# 1. Getting Data From the Data Warehouse
In this part of the workflow you will learn how to get data by making HTTP requests using the HTTP Request node.
First, let’s set up the scene for building Nathan’s workflow. Open your Editor UI and create a new workflow with one of the two possible commands:
- Click Ctrl + Alt + N or Cmd + Option + N on your keyboard
- Open the left menu and click on New under the Workflow section
Name this new workflow “Nathan’s workflow”.
The first thing we need to do is get data from Evil Corp’s old data warehouse.
In the previous chapter, we used a regular node for a specific app (Hacker News). However, not all apps or services have dedicated nodes – like the legacy data warehouse from Nathan’s company. Nathan mentioned that it’s not possible to directly export the data, however the data warehouse has a couple of API endpoints.
That’s all we need to access the data via the HTTP Request node (opens new window)in n8n.
💡 No node for that service?
The HTTP Request node is one of the most versatile nodes, allowing you to make HTTP requests which can be used to query data from apps and services. You can use it to access data from apps or services that don’t have a dedicated node in n8n.
Now, in your Editor UI, add an HTTP Request node like you learned in the lesson Adding nodes. The node window will open, where you need to configure some parameters.
In the left panel, select:
- Authentication: Header Auth
- Options > Add Option > Split Into Items: toggle to true. This option will output each element of an array as its own item.
- Headers > Add Header:
- Value: your_unique_id
Note: In case you don't already have your Unique ID, please sign-up here (opens new window) to obtain it.
Since you selected Header Authentication, now you need to enter your credentials (opens new window) in order to be able to access the data.
Credentials are unique pieces of information that identify a user or a service and enable them to access apps or services (in our case, represented as n8n nodes). A common form of credentials is a username and a password, but they can take other forms depending on the service.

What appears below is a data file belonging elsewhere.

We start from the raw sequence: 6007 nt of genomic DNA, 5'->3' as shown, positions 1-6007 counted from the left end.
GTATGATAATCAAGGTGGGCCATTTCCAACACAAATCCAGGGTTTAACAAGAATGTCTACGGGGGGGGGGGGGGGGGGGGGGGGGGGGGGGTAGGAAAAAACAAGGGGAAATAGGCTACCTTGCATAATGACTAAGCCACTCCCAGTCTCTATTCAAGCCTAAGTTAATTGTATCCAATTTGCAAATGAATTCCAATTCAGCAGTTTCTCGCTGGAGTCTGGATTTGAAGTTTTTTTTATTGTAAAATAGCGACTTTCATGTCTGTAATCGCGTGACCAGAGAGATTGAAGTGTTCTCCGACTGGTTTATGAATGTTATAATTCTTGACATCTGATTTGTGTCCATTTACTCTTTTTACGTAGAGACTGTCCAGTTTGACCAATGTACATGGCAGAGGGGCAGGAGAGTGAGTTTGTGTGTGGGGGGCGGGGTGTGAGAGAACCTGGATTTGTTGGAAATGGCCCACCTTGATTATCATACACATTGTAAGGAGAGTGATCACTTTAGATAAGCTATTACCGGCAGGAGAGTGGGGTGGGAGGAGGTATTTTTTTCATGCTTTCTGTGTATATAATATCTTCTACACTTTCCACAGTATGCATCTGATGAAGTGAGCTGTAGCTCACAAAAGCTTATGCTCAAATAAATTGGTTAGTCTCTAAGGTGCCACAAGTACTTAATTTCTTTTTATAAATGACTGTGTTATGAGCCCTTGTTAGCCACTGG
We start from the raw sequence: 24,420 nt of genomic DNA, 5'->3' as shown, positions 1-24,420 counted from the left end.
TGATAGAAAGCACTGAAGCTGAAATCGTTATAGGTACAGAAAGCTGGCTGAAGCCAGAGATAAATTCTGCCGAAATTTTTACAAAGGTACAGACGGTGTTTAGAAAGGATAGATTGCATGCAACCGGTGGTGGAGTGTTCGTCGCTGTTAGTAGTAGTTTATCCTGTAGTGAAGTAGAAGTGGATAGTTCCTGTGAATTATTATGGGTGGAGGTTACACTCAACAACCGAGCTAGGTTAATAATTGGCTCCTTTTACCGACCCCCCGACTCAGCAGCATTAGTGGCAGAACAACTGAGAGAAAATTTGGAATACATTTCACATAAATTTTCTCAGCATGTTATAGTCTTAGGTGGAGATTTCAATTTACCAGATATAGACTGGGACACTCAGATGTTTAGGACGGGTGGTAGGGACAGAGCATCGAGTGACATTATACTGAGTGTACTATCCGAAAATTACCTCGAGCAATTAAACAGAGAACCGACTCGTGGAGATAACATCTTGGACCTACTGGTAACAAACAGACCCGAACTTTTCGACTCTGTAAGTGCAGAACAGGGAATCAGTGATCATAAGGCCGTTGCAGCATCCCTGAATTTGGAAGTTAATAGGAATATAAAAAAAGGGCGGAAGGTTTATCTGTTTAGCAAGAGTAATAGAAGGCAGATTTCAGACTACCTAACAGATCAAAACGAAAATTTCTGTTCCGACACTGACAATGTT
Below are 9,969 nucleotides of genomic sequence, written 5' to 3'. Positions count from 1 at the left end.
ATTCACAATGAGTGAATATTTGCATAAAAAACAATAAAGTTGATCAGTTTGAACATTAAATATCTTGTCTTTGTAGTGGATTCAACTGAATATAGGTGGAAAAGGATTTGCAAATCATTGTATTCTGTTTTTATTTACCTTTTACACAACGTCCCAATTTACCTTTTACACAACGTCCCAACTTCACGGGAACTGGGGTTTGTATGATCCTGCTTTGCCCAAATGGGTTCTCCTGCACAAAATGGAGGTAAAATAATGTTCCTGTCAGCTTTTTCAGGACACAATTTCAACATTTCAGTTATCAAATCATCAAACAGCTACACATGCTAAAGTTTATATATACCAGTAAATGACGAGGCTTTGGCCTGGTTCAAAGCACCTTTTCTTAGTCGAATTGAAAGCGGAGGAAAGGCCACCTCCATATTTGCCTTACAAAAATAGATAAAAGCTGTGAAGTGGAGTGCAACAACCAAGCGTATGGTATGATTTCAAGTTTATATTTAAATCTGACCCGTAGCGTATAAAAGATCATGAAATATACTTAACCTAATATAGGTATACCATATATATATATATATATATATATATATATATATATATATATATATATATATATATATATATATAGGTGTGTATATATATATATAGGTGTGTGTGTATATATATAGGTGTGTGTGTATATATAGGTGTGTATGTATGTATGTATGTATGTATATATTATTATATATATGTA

Go to the top parameter Credentials and click on Create New. This will open the Credentials window where you need to add information to three fields:
You can name your credentials however you want. It’s good practice to give them descriptive names for the app/service, type, and purpose of the credential. A naming convention will make it easier for you to keep track of and identify your credentials.
Your Credentials window should look like this:
Now click the Save button in the bottom right corner of the window.
In the HTTP Request node window, click the Execute Node button. The result of the HTTP request should look like this:
This view should be familiar to you from the Hacker News mini-workflow. This is the data from EvilCorp's data warehouse that Nathan needs to work with. This data set includes sales information of 30 customers with 5 features:
- orderID: The unique id of each order.
- customerID: The unique id of each customer.
- employeeName: The name of Nathan’s colleagues who are responsible for each client.
- orderPrice: The total price of the customer’s order.
- orderStatus: Whether the customer’s order is booked or still in processing.
# What's next?
Nathan 🙋: This is great! You already automated an important part of my job with only one node. Now instead of manually accessing the data every time I need it, I can use the HTTP Node to automatically get the information.
You 👩🔧: Exactly! In the next step, I’ll help you one step further and insert the received data into Airtable, as you need it.